Six questions every business should ask before migrating email to Office 365
By Luke Fussell • 17 Dec 2014
The email migration process from Exchange Server (in-house) to Office 365 (cloud) can be filled with all kinds of quirks, quandaries and questions. If you’re thinking about migrating your email to the cloud and want to avoid getting thrown about the proverbial creek without a paddle, here are six questions you’ll want to ask.
"Computers are useless. They can only give you answers"
- Pablo Picasso
I’m sure Picasso’s words were more accurate pre-Google and the semantic web, however, the point remains the same: answers are no good in themselves. And yet…
"There are no right answers to the wrong questions."
– Ursula Le Guin
As with the rest of the world about us, knowing the right questions to ask is absolutely crucial. The same applies to email migration to Office 365. Ask the wrong questions – or none at all – and you can find yourself in all sorts of trouble. Here are some questions that should help you paddle confidently through the currents of email migration.
Do you understand your email environment?
Make sure you do. Document EVERYTHING. Every mailbox, every distribution group, every public folder and every calendar permission. If you don’t understand what you have, you can’t know what you’ll need to configure once you migrate.
Is your email environment healthy?
Find out if your existing Exchange environment has any corrupt or unstable mailboxes. These could seriously hamper a migration. So, even if you decide against removing them, at least you can factor them into your migration process and avoid unpleasant surprises and avoidable delays.
Have you communicated about the email migration with your business?
Email migration affects everyone so make sure you communicate thoroughly with your entire organisation. Tell them:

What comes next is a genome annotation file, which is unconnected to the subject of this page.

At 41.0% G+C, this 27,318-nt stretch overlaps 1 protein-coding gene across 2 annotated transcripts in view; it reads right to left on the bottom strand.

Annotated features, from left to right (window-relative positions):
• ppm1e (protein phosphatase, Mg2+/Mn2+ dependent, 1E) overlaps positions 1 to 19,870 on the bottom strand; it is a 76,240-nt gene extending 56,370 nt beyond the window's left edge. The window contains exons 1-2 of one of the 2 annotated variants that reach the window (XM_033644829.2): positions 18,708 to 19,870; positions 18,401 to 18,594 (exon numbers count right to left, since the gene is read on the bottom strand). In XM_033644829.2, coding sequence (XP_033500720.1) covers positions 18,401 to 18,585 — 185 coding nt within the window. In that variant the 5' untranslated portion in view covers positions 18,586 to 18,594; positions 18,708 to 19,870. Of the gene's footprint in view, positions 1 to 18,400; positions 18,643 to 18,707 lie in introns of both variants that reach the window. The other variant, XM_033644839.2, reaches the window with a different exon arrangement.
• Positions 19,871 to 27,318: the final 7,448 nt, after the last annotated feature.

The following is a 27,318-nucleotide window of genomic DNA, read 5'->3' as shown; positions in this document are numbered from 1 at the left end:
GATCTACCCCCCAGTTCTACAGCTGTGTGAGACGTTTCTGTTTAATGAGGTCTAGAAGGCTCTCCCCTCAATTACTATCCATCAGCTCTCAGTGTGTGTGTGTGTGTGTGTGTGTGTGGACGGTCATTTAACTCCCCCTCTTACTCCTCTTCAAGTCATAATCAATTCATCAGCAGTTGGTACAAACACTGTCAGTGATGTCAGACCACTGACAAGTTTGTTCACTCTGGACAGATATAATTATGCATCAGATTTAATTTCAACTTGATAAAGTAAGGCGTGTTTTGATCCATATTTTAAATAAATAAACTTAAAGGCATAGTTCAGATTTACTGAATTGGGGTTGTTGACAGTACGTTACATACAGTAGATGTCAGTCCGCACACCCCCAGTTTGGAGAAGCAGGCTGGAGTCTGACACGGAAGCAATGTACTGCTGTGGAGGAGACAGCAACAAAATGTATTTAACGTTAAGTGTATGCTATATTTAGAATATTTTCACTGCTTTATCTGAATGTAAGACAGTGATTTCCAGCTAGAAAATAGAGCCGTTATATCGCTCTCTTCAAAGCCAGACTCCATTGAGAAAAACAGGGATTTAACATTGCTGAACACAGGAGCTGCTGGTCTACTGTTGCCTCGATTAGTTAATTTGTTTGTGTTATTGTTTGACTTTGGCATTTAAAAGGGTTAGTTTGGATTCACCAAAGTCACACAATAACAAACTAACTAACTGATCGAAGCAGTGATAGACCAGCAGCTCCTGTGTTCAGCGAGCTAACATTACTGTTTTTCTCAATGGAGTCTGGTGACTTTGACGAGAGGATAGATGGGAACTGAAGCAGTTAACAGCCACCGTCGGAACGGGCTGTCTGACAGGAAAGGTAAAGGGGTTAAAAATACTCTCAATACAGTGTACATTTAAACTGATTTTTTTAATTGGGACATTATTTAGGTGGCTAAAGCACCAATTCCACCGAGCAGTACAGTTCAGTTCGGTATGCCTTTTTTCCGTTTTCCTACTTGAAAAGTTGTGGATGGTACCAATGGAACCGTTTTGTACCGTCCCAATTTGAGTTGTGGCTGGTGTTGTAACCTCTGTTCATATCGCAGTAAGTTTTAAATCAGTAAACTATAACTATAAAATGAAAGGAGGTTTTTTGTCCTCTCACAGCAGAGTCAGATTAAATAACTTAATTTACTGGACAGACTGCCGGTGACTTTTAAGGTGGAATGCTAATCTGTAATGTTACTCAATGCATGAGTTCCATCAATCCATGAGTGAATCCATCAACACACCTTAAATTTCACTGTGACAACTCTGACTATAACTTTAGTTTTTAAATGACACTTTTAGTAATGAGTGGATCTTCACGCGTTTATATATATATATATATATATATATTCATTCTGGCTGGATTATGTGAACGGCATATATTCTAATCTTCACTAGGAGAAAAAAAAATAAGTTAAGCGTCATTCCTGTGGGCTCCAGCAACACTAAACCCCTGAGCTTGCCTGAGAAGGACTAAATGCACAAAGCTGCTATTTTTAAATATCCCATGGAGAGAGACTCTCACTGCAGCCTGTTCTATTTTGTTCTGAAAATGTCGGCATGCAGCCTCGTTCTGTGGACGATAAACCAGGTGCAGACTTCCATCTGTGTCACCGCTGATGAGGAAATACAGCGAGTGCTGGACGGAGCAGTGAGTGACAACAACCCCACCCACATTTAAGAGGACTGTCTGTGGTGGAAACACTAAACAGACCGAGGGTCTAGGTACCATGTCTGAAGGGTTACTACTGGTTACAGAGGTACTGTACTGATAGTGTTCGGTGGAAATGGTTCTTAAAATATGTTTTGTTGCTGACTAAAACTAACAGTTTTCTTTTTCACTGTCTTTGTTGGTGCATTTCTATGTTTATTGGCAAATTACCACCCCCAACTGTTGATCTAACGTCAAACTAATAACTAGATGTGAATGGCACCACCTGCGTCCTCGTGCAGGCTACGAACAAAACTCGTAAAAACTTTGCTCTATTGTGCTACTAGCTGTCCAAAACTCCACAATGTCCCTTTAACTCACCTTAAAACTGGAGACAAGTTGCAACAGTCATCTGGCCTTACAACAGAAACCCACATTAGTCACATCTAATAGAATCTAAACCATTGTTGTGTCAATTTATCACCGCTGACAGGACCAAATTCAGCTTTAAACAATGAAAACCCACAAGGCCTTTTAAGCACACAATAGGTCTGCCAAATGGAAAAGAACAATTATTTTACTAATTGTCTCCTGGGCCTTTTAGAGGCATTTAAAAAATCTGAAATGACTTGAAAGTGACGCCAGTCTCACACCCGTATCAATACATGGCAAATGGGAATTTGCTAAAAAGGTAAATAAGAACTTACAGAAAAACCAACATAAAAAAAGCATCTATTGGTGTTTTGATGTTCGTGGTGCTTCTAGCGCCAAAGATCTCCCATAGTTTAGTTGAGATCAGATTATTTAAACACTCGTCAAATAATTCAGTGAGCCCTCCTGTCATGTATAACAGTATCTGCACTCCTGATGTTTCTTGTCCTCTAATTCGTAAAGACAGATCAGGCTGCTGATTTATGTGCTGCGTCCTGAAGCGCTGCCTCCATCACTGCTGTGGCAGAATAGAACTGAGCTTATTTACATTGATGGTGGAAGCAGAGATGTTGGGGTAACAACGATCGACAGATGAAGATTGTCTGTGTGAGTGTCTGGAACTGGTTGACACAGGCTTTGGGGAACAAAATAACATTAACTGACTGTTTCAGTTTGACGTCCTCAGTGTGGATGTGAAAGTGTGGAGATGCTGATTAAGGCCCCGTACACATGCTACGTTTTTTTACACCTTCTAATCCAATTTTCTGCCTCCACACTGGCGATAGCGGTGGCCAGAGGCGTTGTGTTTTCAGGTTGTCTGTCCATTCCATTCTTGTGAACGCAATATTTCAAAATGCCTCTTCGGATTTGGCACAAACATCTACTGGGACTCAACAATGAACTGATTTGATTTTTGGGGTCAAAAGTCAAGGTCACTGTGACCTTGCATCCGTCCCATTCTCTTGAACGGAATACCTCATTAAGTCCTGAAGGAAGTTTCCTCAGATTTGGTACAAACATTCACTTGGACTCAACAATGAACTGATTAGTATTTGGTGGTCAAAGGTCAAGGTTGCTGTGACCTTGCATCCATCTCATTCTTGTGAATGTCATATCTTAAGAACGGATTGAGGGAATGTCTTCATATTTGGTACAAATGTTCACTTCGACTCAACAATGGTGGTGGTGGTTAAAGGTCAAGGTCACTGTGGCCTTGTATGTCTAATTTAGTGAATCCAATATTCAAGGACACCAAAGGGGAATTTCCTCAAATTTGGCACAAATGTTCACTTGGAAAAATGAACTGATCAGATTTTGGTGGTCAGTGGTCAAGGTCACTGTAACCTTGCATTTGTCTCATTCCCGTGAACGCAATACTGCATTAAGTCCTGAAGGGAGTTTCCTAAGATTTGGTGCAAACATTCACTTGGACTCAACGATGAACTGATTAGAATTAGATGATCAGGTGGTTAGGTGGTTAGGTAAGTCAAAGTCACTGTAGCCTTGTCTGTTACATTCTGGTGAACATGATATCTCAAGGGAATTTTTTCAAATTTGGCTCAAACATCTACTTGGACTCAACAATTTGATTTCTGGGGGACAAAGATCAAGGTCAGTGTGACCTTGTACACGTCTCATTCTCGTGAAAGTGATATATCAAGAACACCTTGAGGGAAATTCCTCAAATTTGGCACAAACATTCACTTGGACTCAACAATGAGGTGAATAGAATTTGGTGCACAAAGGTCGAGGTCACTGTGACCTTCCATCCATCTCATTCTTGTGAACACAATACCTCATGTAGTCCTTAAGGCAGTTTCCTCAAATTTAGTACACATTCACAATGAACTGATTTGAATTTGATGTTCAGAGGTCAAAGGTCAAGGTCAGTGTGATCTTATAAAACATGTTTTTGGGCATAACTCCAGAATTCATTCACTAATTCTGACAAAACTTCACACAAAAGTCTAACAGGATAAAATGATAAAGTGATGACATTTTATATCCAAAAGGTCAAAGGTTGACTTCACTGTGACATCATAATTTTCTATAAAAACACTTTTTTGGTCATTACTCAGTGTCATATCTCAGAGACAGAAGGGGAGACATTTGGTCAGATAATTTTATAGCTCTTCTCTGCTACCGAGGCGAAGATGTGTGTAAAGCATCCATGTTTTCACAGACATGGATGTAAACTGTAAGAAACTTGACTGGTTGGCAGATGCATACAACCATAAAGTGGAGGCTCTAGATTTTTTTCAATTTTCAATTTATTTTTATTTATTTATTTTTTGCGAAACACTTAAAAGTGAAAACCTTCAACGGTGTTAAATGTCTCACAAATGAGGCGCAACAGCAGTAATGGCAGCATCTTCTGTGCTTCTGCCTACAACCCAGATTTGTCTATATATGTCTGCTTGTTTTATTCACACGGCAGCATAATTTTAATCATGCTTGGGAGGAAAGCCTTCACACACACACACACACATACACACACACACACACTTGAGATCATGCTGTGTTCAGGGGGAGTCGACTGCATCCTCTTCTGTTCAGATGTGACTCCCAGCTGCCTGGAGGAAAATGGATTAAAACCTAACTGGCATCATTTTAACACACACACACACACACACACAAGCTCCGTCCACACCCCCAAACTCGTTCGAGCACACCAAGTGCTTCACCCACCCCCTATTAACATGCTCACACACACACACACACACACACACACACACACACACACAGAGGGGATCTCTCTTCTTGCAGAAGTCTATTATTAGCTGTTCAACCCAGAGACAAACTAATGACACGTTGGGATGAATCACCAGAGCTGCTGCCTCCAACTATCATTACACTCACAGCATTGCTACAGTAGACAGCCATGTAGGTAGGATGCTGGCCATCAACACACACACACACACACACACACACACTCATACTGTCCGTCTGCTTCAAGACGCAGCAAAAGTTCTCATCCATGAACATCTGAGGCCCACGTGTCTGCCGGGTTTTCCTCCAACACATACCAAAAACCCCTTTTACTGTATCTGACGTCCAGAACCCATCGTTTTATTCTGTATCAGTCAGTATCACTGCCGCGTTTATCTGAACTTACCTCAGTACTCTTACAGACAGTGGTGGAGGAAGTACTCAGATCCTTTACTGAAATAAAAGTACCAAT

- What’s going to happen and when
- What might change and when
- What actions they may have to take and when
- The process for reporting any issues
- The likelihood and timings of any potential disruption
On the subject of disruption, I’d also suggest you make a point of finding out if there are any parts of the organisation where email downtime is a no-go. There are plenty of best practices to help avoid downtime during email migration – that’s something we’ll cover in our next blog.
Does your organisation have the expertise and time resource required for successful email migration to the cloud?
According to Bloor Research, nearly two out of every five (38%) attempts at cloud migration fail. Too many businesses take it on without due consideration for whether their in-house resources have the knowledge, experience and time to plan and execute the migration. Check out last week’s blog: “It’s complicated.” Why so many cloud migrations end in failure.
Have you looked into planning, testing and deployment tools?
If you ARE planning to take on migration yourself, there are tools to help you plan, test and deploy your cloud migration.
Do you have enough bandwidth for Exchange to avoid slow migration?
If you don’t think your bandwidth will cope with the size of your Exchange email files, don’t expect a one-off upload. Instead, stage your migration over a number of days or weeks.
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